HARARE, Zimbabwe — Zimbabwe launched gold-backed virtual coins as a central bank digital currency (CBDC) on Monday in its latest bid to fight currency volatility and contain spiraling inflation.
The token, Africa’s second CBDC after Nigeria introduced the eNaira in 2022, comes amid rampaging inflation, estimated at more than 70% in April, and a collapsing Zimbabwe dollar, which has lost half its value against the U.S. dollar in the past fortnight.
President Emerson Mnangagwa’s government is trying to bolster confidence in the local currency, while his main rival in this year’s election, Nelson Chamisa of the Citizens Coalition for Change (CCC) party, has called instead for the full adoption of the United States dollar. Many local companies and traders already use the US dollar for key transactions.
Tendai Biti, former Finance Minister of Zimbabwe and a leader with Chamisa’s CCC, said that the central bank’s “attempt to introduce gold backed digital currency is bad economics in a country without any significant reserves” of gold.
Zimbabwe’s digital tokens can be held in either e-gold wallets or e-gold cards, according to the Reserve Bank of Zimbabwe, and can be used for normal daily transactions or person-to-person exchange.
Zimbabwe has been trying to solve its hyperinflation and monetary issues through a myriad of currency experiments that have largely failed over the last 20 years.
In 2003, Zimbabwe introduced bearer cheques before unveiling special agro-cheques with denominations of up to 100 trillion Zimbabwean dollars. In 2009, Zimbabwean authorities adopted the U.S. dollar as legal tender, bringing some stability to the economy.
But when President Mnangagwa dislodged Robert Mugabe from power in 2017, he banned the use of foreign currencies for transactions and reintroduced the Zimbabwean dollar in 2019. The ban was short-lived as Zimbabwe subsequently endorsed a multiple currency basket of legal tender a few months later.
Zimbabwe is trying to gain public trust by linking the digital currency to physical gold reserves. But economists argue that Zimbabwe’s government is itself fueling excess liquidity and inflation by printing money to pay off government contractors for infrastructure development.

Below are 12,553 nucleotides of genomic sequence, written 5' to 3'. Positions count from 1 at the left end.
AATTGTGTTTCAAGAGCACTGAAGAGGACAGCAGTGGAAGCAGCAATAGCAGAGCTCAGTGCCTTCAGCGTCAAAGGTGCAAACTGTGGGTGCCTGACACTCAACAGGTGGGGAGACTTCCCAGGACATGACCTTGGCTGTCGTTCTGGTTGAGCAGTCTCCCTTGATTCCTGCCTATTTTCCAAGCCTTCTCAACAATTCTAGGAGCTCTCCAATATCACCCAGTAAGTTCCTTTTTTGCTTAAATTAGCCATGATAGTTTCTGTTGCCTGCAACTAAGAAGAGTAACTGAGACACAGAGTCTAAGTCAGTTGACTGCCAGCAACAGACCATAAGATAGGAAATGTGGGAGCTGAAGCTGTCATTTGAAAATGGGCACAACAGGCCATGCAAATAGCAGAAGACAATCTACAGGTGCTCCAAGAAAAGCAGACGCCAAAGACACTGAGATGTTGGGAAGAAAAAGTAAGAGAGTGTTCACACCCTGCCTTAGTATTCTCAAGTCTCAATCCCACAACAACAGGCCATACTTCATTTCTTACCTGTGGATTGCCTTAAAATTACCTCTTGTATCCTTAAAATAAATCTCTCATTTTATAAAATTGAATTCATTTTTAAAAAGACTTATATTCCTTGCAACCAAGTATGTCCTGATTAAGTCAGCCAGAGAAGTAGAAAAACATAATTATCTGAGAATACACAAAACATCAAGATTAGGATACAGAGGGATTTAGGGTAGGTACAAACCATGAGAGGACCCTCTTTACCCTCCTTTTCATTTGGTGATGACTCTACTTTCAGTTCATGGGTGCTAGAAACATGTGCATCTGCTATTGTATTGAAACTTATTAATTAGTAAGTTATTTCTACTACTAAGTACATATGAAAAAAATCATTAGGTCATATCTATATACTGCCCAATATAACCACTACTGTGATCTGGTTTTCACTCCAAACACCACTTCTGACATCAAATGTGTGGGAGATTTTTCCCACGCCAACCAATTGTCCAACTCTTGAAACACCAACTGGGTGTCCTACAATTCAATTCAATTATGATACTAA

They say the digital gold coins will only work if their introduction is matched with focused efforts by the government to target economic fundamentals.
“The efficacy of new tokens will be determined by the market confidence in the issuing authority and related institutions,” Chiedza Madzima, head of Africa research at Fitch Solutions told me. “Adding new currency layers will not solve the fundamental monetary policy issues at play and will do little to quell the underlying drivers of inflation.”
Trust is the critical factor, Kin Mungai, Senior Research Analyst at the Center for Financial Regulation and Inclusion (Cenfri) told me. “Issues to do with corruption and smuggling of gold may undermine public trust in the new tokens so it is important to address that as well as other underlying issues.”
In any case, the U.S. dollar is now dominant as a means of payment in Zimbabwe, according to listed companies financial reports.
Room for Disagreement
Emmanuel Mathe, an independent Bulawayo-based crypto currency analyst, said the gold token approach is a “good initiative as per their intended use to be a store of value.” But he added that “a lot of ground work needs to be done regarding the implementation and the infrastructure” which will determine the market’s confidence. “There needs to be a robust proof of reserve system that authenticates the availability of gold backing the digital currency.”
The View From SAN FRANCISCO
Jonathan Dharmapalan, CEO of CBDC technology firm eCurrency, agreed with Zimbabwe’s strategy saying other central banks could opt to “issue a gold-backed CBDC to further reinforce trust” in a digital currency. “This could be an enhancement and an interesting feature of digital currency that does not typically apply to other forms of currency.”
- How Zimbabwe hit a new level of dysfunction with its currency woes. It’s clear Zimbabweans don’t trust their local currency and as there isn’t enough U.S. cash to make change, vendors have been issuing their own on scraps of paper.